“A project manager’s ability to make good decisions is only as good as what he or she knows. What a
project manager knows is only as good as the data
A significant challenge to effectively managing projects is how to overcome the disconnect between expectation and reality that grows out of mismatches between an organisation’s capability to deliver and its people.
People are at the heart of project delivery. Project delivery, in turn, depends on those people having the right skills, capacity, information, freedom, and time to fulfill project demand. Projects always start with the best intentions, with everybody pulling in the same direction. Then, new ideas come up, hindsight kicks in, and relationships begin to develop amongst people. Often, projects begin to spiral out of control because people do not know how to draw insight from relevant information. They do not know how to bring data close enough to their decision-making process to benefit from it.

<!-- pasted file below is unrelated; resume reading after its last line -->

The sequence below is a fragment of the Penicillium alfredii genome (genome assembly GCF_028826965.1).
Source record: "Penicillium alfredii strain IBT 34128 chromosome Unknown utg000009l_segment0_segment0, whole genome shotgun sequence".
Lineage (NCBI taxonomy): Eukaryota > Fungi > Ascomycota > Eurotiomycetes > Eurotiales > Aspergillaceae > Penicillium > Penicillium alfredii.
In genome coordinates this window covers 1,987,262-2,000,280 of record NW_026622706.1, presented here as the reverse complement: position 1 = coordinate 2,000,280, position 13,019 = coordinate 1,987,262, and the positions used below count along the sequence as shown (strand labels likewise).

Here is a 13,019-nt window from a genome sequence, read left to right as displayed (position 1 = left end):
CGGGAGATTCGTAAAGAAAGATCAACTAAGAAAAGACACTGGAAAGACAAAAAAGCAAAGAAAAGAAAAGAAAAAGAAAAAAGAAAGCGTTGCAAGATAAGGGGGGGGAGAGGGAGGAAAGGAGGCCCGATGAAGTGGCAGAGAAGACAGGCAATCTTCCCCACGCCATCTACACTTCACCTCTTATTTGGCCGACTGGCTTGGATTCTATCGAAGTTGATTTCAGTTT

This ineffectual use of data has an impact on management’s ability to address the problems that invariably arise throughout a project. Whether those decisions are operational or concern resource allocation, many of them have downstream ripple effects. The key to project managers making the right decisions is knowing how to draw on their experience and ideas as well as the information available to them so that they can intervene in timely and efficient ways—ways that stick. A project manager’s ability to make good decisions is only as good as what he or she knows. What a project manager knows is only as good as the data available.